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Long Distance Parenting

Long Distance Parents : Don’t Give Up

It is darn near impossible to withstand the emotional part of long distance parenting without support of some kind. Ideally one would be surrounded by other long distance parents who understand first-hand but we seem to be few and far between.

Recent events in my own case and life have caused something to become readily apparent. It is darn near impossible to withstand the emotional part of long distance parenting without support of some kind. Ideally one would be surrounded by other long distance parents who understand first-hand but we seem to be few and far between.

I’m a member of a handful of email groups and I email back and forth with as many long distance parents as I am friends with and somehow manage to muster a bit of support. What amount I get from other long distance parents is invaluable. Even hearing their gripes and complaints somehow adds a sense that I am not alone in this.

Each email exchange with a long distance parent usually includes a ‘Dont give up’. It’s encouraging to hear that and becomes apparent, with a little bit of communication, that it really is necessary to give that encouragement to each other. Giving up would be easy. Just giving in and only sending child support and staying out of the child’s life is tempting when you have been slandered, backstabbed, lied to, manipulated and generally emotionally beat up in the divorce and custody process. Sure, it happens in every divorce – but in a long distance arrangement, it seems that there is more bitterness and feelings of entitlement on the part of the child’s primary custodian and their family. It seems as though they usually feel that if we are far away, it must mean we don’t desire to be a part of the child’s life and so they push us harder to step out altogether.

A parent who moves away, never to be heard from again, would be a parent who must not want to be in the child’s life. But no, a long distance parenting relationship, by definition is NOT when the long distance parent doesn’t want to be a part of the child’s life. If that were the case, there would be no relationship. Us long distance parents, we think of our kids all the time. We write them, call them, email them and see them as much as possible. It’s hard to be away from our kids. It’s even harder when what relationship we do have is made strained by the other parent and our person and lives take constant beatings because of their opinion of the path that we’ve chosen.

So yes, sometimes, it would be far simpler to give up – to just become one of the millions of ‘other parents’ who have nothing to do with their kids. It’s so very reassuring to hear ‘don’t give up’ from another parent who knows, first hand, how easy it would be to give up. It’s even reassuring to encourage someone else and tell them ‘don’t give up’ and know that they are getting the same comfort knowing you’ve been there.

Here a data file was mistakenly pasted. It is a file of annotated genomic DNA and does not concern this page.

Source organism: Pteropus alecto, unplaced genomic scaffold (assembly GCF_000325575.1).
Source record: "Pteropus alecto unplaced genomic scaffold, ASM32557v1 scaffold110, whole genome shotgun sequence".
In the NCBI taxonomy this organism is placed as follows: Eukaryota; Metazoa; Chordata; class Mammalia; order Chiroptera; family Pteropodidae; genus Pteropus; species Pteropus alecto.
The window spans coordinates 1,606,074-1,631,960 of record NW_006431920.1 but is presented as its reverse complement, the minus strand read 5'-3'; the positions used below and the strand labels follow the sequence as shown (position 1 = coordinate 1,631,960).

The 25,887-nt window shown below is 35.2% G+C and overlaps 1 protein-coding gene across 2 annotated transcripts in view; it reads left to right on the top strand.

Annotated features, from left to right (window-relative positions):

2 replies on “Long Distance Parents : Don’t Give Up”

I need advice. I am an American who lives in Egypt with my 3 year old little girl. We live with my husbands family. My husband is having a lot of problems emtionally and financially. (2 LL’s?)

He lives in America. I am considering going to America and living our daughter in Egypt for 6 months. I want to work and help my husband fix the mess he is in and then come back here. We love it here in Egypt but we need money to live nicely.

My husband’s family are kind and loving people. They adore me and my daughter. She is very loved and very happy. My concern is the effect of me leaving for 6 months.

Will she still call me ‘mommy’?

I feel it is a situation that my husband and I need to solve without risking extra stress of paying for daycare and tending to the emtional needs of a child. That sounds awfu to say! My husband and I fight a lot and the fighting has caused stress for our child.

As a dad of 4 living in California, 2000 miles from my kids in illinois I am familiar with all the guilt and guilt giving that goes on. I am a pariah with many of the people i had as friends in Illinois…the most common response has been “i could NEVER do what you have done” Although i talk to my kids every day and see them monthly (travel costs over 15,000 a year, a good portion of my income) i am still considered by many to have abandoned my kids.

I feel very alone much of the time, don’t feel that there are many people who can ‘relate’ to my situation, but do want to say “hang in there” to all of you out there. You aren’t alone, and this can be done. You have to be creative…you have to work at it. You have to sacrifice to keep being a parent to your kids, but I hope and know that it will all be worth it.

Send me your comments, I’d love to hear from anyone in similar straights
mdcbooks@yahoo.com

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